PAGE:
Commercial agriculture is “gaining impetus” in Mozambique due to various large-scale private farming and livestock projects which are finally enabling the country to benefit from the potential of that economic activity sector, reports the Economist Intelligence Unit (EIU).
“Commercial agriculture, which has received less investment that other capital-intensive sectors, is expanding and the country’s strong agricultural potential is being developed,” indicates the EIU in its most recent report on Mozambique, accessed by Macauhub.
The report highlights the projects of Agriterra, a multinational quoted on the London Stock Exchange, as a sign of the activity’s expansion in Mozambique.
Mozbife, which pertains to that holding company, is one of the country’s “most promising commercial agriculture firms” and has announced continuous progress in its Mozambique operations, the EIU article states.
It is currently building a large-scale livestock operation in Manica province with 10,000 head of cattle and a slaughterhouse in the provincial capital Chimoio, which should start operating in the third quarter of 2012.
The company has a 50-year licence to exploit the land and aims to meet growing meat consumption in the Mozambican market, where South African products have held a dominant position for many years.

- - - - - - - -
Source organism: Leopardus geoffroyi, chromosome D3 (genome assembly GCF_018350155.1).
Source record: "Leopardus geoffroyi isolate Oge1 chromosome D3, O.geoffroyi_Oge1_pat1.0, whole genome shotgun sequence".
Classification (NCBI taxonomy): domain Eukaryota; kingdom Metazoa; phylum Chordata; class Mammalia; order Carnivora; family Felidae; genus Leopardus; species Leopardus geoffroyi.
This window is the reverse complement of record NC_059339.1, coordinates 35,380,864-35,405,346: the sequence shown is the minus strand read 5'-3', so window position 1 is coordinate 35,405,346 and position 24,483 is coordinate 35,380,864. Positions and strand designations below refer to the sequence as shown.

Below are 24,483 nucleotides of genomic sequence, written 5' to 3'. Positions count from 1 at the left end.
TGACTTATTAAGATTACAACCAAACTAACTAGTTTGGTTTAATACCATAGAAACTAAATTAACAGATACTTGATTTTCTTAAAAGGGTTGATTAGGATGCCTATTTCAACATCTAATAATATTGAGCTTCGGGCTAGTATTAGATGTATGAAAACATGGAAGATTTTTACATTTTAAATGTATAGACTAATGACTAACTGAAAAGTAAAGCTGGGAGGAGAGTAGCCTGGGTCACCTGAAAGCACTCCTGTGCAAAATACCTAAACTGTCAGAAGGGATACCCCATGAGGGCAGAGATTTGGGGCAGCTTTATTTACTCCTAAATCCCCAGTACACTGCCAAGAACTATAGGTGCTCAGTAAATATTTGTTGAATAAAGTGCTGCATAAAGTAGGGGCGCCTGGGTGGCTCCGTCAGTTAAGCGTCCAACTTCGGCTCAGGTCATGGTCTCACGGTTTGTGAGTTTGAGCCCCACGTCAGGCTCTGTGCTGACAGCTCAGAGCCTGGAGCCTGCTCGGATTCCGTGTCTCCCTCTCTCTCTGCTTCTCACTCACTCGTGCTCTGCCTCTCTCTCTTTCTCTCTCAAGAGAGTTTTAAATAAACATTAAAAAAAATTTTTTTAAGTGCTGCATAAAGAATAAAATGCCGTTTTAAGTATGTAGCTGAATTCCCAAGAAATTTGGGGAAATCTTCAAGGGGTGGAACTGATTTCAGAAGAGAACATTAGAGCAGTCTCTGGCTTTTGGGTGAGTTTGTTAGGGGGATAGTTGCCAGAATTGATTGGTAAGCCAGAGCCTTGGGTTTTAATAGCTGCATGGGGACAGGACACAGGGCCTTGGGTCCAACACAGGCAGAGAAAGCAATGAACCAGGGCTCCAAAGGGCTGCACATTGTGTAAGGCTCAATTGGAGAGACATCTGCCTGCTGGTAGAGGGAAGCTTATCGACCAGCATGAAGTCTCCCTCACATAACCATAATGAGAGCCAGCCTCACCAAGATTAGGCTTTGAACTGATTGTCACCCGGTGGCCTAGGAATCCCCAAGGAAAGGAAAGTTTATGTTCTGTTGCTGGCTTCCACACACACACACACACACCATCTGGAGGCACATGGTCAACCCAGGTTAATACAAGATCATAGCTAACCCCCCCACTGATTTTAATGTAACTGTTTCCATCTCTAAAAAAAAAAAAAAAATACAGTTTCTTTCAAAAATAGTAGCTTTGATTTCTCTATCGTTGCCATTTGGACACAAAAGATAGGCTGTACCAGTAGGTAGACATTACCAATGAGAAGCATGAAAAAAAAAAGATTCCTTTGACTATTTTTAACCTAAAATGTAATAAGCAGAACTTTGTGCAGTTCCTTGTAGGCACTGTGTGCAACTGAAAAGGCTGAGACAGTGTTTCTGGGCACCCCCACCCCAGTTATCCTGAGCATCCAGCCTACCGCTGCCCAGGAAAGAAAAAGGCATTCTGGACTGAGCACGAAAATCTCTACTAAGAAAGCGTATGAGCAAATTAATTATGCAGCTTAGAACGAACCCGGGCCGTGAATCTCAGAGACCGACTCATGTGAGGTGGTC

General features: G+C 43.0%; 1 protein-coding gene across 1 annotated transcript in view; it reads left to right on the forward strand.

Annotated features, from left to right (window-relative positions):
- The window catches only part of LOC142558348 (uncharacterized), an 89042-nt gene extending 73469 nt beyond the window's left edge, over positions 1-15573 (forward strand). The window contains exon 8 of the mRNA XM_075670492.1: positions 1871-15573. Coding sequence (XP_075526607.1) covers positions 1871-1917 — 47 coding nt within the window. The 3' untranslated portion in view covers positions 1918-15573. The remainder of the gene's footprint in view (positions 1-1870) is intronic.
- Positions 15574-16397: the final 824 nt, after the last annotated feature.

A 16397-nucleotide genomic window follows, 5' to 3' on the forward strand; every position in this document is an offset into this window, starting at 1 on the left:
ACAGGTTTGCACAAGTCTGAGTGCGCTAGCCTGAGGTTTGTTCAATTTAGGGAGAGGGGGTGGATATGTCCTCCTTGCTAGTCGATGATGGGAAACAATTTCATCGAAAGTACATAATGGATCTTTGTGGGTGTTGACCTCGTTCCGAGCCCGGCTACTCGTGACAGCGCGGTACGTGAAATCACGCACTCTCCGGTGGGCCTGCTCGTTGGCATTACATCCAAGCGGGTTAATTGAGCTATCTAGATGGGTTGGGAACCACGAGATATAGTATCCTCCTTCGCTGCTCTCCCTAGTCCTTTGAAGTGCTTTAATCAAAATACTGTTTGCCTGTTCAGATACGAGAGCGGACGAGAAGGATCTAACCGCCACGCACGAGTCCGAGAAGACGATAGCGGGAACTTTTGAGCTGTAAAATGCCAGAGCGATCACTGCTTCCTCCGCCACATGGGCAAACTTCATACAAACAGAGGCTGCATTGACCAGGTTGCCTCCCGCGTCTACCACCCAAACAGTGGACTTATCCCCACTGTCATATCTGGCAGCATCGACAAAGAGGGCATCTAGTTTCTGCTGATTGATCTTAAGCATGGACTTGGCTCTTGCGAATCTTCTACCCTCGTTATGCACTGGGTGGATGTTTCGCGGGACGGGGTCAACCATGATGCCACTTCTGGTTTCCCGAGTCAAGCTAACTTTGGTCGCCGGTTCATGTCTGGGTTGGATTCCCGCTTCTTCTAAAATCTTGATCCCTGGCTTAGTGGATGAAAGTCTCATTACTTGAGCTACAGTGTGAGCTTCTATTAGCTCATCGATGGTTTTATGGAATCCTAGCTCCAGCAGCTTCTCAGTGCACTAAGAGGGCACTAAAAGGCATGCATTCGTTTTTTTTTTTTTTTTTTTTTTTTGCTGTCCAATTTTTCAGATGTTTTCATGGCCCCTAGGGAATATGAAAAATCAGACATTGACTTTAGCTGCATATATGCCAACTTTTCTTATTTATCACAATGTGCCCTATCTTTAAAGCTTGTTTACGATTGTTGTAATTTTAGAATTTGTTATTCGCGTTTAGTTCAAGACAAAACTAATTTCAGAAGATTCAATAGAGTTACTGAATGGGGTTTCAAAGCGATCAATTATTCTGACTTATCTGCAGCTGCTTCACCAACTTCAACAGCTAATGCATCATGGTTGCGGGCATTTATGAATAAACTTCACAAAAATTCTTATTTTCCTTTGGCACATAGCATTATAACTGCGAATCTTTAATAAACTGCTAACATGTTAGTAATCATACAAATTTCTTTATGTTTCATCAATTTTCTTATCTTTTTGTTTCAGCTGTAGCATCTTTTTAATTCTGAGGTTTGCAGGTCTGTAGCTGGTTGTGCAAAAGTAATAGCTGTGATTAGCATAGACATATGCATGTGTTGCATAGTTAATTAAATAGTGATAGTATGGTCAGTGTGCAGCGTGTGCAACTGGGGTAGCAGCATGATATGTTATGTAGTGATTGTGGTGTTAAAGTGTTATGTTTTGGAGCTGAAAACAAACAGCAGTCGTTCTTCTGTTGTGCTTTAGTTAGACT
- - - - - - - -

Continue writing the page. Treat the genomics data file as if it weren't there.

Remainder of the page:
Agriterra is also involved in growing maize, via the company Desenvolvimento e Comercialização Agrícola (DECA).
Figures from the most recent agricultural census compiled by Mozambique’s National Statistics Institute indicate that in 2009-10 the total area under cultivation was 47% larger than one decade previously, a growth rate more than double that of the population.
The total number of agricultural operations grew less than the cultivated area, 25%, indicating that size increased more than the number of productive units.
Mozambique still has large amounts of surplus land despite the growth, as only 15.6% of potential farmland is being used.
This underuse is mainly due to the lack of infrastructures associated to agriculture, such as roads, irrigation and storage units.
Another obstacle has been the Mozambican system for leasing state-held land to farmers, which prevents them from using this asset as a guarantee to obtain bank financing.
Mozambique’s most recent state budget indicated that agriculture was a priority sector, assigning it 11.6% of total spending in 2012.
In the next ten years the Mozambican government plans to invest nearly US$540 million in irrigation to boost agricultural production and productivity.
The government is counting on partners such as China, Brazil and the European Union to help efforts to increase the country’s agricultural self-sufficiency and farmers’ revenues by stimulating surplus production. (macauhub)